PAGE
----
Social Justice Issue
One in four San Francisco residents lacks access to healthy food, 62 percent of schoolchildren qualify for free or reduced-price meals, and more than 50,000 adults and children are using food stamps.
—SF Food Security Task Force Report 2013
Jewish Response to Hunger
A gift opens the way for the giver and ushers him into the presence of the great. (Proverbs 18:16)
You open wide your hand and satisfy the hunger of every living thing. (Psalm 145:16)
When you are asked in the world to come, "What was your work?" and you answer, "I fed the hungry," You will be told, "This is the gate to the Lord, enter into it, you who have fed the hungry." (Midrash Psalms 118:17)
Websites for donating surplus food
Community Plates is committed to ending American food insecurity by directly transferring fresh, usable food that would have otherwise been thrown away from restaurants, markets and other food industry sources to food-insecure families throughout the U.S.
Feeding Forward connects those with excess consumable food to those in need, instantly.
Nomm is a platform that helps you find and post catered food that needs to be eaten.
40% of the food we produce goes to waste. With LeftoverSwap, there's less waste and fewer people picking through dumpsters: a win-win.
Food Runners is a volunteer organization dedicated to alleviating hunger in San Francisco by relaying food to the needy.
- Volunteer to shop at the San Francisco Food Bank
Congregation Emanu-El volunteers shop each Friday at the food bank for groceries to be distributed at Roosevelt Middle School every Monday.
- Volunteer at the Roosevelt Healthy Children Pantry
Congregation Emanu-El created the Roosevelt Middle School Healthy Children Pantry. This pantry provides free supplemental groceries to 74% of the 750 students. This is a true partnership with our Richmond District neighbor as we create community service opportunities for the middle school students as well as focus on health and nutritional eating through cooking classes based on the pantry's produce each week! Pantry volunteers help set up the food received from the San Francisco Food Bank and then help with distribution to shoppers.
Location: 460 Arguello Boulevard (at Geary)
To sign up, please contact lead volunteer, Susan Brown at firstname.lastname@example.org or call (707) 322-9933
Volunteer Details: Every Monday during the school year - 2:30 pm set-up & 3:00-5:00 pm distribute food
- Donate nonperishable food at the Temple
Congregation Emanu-El participates in collecting food for the San Francisco Food Bank on a year-round basis. Barrels are located in the Temple entrance at Arguello Blvd.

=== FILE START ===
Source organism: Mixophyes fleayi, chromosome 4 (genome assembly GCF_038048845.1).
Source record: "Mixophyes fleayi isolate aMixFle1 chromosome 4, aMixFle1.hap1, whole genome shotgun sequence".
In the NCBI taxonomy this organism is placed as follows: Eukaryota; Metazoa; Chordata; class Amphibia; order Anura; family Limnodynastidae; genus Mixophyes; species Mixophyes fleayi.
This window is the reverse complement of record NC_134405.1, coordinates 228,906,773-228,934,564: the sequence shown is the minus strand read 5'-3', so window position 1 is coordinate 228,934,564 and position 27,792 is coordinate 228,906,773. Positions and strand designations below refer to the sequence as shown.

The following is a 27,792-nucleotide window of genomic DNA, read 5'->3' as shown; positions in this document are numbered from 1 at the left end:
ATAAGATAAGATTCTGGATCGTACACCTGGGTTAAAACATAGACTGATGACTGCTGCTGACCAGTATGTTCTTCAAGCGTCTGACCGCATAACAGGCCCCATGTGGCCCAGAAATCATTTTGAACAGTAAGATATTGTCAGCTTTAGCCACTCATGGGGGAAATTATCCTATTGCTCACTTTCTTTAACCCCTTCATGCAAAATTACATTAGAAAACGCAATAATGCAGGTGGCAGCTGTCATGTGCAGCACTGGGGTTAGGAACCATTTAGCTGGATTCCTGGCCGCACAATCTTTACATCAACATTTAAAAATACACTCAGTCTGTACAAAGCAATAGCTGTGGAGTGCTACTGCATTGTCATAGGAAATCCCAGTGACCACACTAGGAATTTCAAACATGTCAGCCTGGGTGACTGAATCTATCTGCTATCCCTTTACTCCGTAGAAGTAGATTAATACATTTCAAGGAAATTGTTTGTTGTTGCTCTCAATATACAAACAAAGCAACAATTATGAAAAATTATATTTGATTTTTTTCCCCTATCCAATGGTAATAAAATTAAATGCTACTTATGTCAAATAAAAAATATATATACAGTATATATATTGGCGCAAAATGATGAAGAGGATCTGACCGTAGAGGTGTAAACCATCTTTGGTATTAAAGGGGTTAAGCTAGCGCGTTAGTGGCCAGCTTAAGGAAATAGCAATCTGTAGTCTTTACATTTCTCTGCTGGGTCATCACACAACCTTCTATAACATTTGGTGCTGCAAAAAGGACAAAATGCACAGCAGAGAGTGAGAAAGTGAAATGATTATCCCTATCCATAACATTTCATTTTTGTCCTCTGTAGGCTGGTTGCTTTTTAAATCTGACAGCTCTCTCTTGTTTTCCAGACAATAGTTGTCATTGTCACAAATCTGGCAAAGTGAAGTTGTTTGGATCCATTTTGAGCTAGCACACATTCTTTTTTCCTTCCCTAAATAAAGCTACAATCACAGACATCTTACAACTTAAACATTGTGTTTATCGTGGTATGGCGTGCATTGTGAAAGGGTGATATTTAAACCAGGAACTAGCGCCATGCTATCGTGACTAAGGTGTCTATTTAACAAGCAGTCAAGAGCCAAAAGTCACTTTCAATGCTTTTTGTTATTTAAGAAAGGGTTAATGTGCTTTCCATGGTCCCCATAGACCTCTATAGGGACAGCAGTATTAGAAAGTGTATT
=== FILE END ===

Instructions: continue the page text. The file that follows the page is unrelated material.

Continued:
- Volunteer to cook during our winter Interfaith Shelter Feedings
Each January Congregation Emanu-El joins in the mitzvah of feeding the hungry by providing volunteers to shop, cook and serve dinner to over 100 homeless men for eight consecutive nights. These clients are extremely grateful to receive home-cooked meals served by people who look them in the eye and let them know they care. Under the coordination of long-time congregant Shabana Siegel, every constituent group from the Congregation participates (over 150 volunteers last year)!
Each Temple group brings a unique flavor to the evening and takes home unforgettable memories. Sign up by contacting Shabana at: (415) 425-8869 or email@example.com.
See Upcoming Dates for Emanu-El Groups
- Donate your food leftovers:
1. G-House : 6324 Geary Boulevard between 27 and 28 Avenue (415) 673-0911 x 601. Ring their doorbell and someone is always there to accept.
2. Food Runners: To donate food in San Francisco, package it and leave a message on (415) 929-1866 with the type and amount of food and the name and address of your business. If you call in the morning, a volunteer or our truck driver will come that same day. If you call in the afternoon, Food Runners will come the next morning. Any amount of food is welcome. If you have food to donate that you personally prepared in your home, you can contact Food Runners and they will tell you where you can take the food in your neighborhood. Email here.
- In what ways does this service connect with your personal and Jewish values?
- From a Jewish perspective, was your contribution to this project successful?
- Would you want to do this type of service again?
- What further steps can you take to continue to address this community need?
For inquiries regarding any of the above, please contact Community Engagement Director Sandy Rechtschaffen at (415) 751-2541 x 177